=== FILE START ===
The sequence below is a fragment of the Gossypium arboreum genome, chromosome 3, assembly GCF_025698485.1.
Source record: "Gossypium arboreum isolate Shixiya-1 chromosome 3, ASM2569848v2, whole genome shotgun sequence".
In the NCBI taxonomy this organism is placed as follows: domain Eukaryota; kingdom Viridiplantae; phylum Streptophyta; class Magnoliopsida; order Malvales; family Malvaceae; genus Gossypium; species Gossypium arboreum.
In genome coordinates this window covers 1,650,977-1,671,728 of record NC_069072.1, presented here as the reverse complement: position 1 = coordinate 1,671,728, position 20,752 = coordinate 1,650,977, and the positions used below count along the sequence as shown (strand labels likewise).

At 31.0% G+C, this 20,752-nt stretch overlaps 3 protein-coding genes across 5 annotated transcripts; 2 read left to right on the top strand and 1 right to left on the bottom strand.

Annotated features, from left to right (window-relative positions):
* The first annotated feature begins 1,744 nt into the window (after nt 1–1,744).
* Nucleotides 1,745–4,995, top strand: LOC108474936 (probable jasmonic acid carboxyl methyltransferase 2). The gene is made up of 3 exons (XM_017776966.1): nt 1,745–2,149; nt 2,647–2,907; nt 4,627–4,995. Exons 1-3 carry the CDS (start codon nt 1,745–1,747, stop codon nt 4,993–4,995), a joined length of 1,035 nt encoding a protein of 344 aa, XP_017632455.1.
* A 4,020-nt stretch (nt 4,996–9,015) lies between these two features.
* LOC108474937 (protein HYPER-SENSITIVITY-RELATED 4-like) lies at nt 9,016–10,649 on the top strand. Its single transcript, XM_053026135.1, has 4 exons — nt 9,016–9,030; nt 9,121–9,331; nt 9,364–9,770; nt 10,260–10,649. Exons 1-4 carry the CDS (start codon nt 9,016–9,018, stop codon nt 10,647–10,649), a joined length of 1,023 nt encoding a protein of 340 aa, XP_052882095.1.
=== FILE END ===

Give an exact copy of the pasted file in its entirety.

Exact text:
The sequence below is a fragment of the Gossypium arboreum genome, chromosome 3, assembly GCF_025698485.1.
Source record: "Gossypium arboreum isolate Shixiya-1 chromosome 3, ASM2569848v2, whole genome shotgun sequence".
In the NCBI taxonomy this organism is placed as follows: domain Eukaryota; kingdom Viridiplantae; phylum Streptophyta; class Magnoliopsida; order Malvales; family Malvaceae; genus Gossypium; species Gossypium arboreum.
In genome coordinates this window covers 1,650,977-1,671,728 of record NC_069072.1, presented here as the reverse complement: position 1 = coordinate 1,671,728, position 20,752 = coordinate 1,650,977, and the positions used below count along the sequence as shown (strand labels likewise).

At 31.0% G+C, this 20,752-nt stretch overlaps 3 protein-coding genes across 5 annotated transcripts; 2 read left to right on the top strand and 1 right to left on the bottom strand.

Annotated features, from left to right (window-relative positions):
* The first annotated feature begins 1,744 nt into the window (after nt 1–1,744).
* Nucleotides 1,745–4,995, top strand: LOC108474936 (probable jasmonic acid carboxyl methyltransferase 2). The gene is made up of 3 exons (XM_017776966.1): nt 1,745–2,149; nt 2,647–2,907; nt 4,627–4,995. Exons 1-3 carry the CDS (start codon nt 1,745–1,747, stop codon nt 4,993–4,995), a joined length of 1,035 nt encoding a protein of 344 aa, XP_017632455.1.
* A 4,020-nt stretch (nt 4,996–9,015) lies between these two features.
* LOC108474937 (protein HYPER-SENSITIVITY-RELATED 4-like) lies at nt 9,016–10,649 on the top strand. Its single transcript, XM_053026135.1, has 4 exons — nt 9,016–9,030; nt 9,121–9,331; nt 9,364–9,770; nt 10,260–10,649. Exons 1-4 carry the CDS (start codon nt 9,016–9,018, stop codon nt 10,647–10,649), a joined length of 1,023 nt encoding a protein of 340 aa, XP_052882095.1.